Fortunately, in Smith v. City of Jackson, Mississippi, the Supreme Court explained that there is no such thing as a “disparate impact” age discrimination claim. Thus, you may RIF or furlough your highest paid employees without violating the ADEA unless your true motivation is to target age, not wages. This unlikely exception leaves a door open for a disgruntled employee to file a lawsuit and allege that your “cost cutting” measures were, in actuality, a pretext for age discrimination. The lawsuit can be expensive to defend even if your defense is successful. Thus, before starting a RIF, you should consult a knowledgeable employment lawyer to ensure that you communicate your decision in a way that will minimize the possibility of an age-discrimination lawsuit.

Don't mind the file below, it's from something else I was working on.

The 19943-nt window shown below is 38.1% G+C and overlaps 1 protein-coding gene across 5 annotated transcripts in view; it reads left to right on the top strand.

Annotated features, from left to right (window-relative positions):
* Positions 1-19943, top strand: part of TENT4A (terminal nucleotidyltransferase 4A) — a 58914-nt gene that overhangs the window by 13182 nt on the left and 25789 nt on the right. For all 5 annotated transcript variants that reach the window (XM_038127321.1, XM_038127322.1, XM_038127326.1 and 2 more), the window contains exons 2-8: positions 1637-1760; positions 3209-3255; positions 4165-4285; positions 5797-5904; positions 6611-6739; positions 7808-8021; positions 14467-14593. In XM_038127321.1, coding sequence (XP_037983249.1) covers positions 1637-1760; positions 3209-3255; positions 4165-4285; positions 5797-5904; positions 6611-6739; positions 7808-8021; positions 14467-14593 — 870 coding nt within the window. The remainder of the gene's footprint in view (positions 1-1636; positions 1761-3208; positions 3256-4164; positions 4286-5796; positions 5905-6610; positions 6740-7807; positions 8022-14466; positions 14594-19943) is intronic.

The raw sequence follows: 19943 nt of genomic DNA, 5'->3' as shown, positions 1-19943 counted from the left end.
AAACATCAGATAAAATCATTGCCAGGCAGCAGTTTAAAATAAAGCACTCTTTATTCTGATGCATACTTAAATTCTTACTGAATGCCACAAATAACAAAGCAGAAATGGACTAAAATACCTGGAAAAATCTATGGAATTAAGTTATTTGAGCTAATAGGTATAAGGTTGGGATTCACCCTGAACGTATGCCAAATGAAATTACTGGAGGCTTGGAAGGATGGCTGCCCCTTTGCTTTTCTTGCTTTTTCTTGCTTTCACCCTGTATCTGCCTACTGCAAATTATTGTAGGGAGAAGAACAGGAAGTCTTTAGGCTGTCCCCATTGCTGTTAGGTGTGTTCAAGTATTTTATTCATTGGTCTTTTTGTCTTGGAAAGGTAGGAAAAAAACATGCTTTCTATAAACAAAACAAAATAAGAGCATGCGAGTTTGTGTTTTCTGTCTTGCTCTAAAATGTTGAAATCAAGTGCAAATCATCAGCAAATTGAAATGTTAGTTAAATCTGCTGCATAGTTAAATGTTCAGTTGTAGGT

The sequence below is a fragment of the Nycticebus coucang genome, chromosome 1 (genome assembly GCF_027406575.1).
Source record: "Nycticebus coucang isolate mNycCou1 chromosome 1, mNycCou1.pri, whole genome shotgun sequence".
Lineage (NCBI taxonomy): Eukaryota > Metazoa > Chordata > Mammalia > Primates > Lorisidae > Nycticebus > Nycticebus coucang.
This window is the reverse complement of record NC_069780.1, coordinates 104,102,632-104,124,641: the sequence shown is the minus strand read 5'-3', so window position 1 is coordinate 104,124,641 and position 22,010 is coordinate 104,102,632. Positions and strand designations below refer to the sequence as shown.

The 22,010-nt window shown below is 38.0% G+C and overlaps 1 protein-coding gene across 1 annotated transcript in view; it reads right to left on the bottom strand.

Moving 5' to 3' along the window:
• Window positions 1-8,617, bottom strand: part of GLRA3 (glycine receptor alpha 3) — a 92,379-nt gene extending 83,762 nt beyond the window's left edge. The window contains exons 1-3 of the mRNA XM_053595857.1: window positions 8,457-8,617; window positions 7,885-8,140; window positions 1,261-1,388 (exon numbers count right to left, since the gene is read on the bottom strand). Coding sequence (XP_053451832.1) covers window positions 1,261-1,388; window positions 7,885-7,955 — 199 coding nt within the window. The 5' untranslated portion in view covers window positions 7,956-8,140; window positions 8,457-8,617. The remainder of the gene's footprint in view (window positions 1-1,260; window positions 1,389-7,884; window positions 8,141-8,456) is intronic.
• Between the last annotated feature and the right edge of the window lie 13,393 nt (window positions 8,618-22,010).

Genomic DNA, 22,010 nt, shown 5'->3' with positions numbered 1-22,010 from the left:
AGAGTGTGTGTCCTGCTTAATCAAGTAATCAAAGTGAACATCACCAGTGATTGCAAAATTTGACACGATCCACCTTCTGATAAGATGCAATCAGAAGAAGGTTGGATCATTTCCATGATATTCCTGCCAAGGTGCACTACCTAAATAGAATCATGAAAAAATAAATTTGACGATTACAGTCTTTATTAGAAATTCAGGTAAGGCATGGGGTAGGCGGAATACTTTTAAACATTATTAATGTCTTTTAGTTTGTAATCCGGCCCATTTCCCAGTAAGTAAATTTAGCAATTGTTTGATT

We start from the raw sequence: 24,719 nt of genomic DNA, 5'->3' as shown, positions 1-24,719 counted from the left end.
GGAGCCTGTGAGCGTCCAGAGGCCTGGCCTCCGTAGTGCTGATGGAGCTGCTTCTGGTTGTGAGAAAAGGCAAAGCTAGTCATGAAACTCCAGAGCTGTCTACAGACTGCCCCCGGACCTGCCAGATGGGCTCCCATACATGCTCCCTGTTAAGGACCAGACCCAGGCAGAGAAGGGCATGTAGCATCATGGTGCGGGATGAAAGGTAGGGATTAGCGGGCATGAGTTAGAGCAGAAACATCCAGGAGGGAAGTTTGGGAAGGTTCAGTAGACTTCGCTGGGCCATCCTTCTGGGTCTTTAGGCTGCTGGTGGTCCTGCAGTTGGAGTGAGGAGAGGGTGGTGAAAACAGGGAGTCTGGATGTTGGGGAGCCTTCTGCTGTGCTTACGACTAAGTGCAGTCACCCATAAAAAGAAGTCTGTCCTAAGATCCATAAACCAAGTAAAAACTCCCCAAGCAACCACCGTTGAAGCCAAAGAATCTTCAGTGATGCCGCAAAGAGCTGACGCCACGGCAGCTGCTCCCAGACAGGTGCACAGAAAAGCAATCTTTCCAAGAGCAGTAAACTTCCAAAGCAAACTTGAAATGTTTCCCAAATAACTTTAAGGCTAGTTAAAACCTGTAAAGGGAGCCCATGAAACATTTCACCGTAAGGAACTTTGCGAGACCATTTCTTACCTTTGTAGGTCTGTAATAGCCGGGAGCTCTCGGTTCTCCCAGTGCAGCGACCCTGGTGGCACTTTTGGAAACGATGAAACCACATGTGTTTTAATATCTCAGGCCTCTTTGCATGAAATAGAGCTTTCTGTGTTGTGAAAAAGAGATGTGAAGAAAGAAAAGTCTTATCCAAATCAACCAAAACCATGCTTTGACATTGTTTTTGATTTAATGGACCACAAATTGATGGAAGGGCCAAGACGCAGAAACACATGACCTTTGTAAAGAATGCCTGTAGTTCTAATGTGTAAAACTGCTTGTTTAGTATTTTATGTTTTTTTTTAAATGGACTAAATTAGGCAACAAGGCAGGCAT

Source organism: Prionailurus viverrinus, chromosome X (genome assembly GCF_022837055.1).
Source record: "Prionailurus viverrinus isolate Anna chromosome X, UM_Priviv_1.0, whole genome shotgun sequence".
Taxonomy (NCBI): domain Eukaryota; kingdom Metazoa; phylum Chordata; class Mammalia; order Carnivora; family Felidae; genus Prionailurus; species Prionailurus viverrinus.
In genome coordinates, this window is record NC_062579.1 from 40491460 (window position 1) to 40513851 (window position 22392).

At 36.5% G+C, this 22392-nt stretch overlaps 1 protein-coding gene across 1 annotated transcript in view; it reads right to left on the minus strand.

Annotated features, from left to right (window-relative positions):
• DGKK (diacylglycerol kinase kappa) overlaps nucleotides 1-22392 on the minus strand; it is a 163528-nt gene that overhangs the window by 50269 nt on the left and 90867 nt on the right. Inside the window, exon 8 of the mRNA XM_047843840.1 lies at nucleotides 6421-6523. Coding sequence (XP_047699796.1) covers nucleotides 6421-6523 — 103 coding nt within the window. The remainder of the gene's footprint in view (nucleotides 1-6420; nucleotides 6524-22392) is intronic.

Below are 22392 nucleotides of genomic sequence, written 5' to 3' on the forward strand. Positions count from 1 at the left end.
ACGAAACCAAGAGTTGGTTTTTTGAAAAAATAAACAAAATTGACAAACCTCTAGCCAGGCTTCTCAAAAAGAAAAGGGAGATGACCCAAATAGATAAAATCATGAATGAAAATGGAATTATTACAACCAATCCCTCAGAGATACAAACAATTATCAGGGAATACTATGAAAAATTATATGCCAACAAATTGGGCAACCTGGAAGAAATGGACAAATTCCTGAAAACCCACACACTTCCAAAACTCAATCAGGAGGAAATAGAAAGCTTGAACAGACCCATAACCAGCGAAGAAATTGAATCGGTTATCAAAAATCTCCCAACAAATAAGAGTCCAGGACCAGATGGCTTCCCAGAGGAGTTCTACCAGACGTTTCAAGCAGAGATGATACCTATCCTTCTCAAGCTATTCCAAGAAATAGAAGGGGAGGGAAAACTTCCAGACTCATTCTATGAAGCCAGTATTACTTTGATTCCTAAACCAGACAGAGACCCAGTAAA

Unlike age discrimination, the Supreme Court explained in Raytheon Co. v. Hernandez that a plaintiff can file a disparate impact claim under the ADA. Thus, if you RIF your “least productive” employees, this might not seem to be targeted at disabled workers, but, in practice, the decision may fall more harshly on those who are most vulnerable to COVID-19 as a result of underlying health conditions. These health conditions may be “disabilities” under the ADA. Thus, before engaging in a RIF based on lack of productivity, an employer should assess whether the affected employees include those with known disabilities and consult with a knowledgeable employment lawyer to craft a strategy that minimizes the likelihood of a disparate impact claim.
Teleworking is a Privilege, So Can’t I Just Instruct Vulnerable Employees to Continue Teleworking?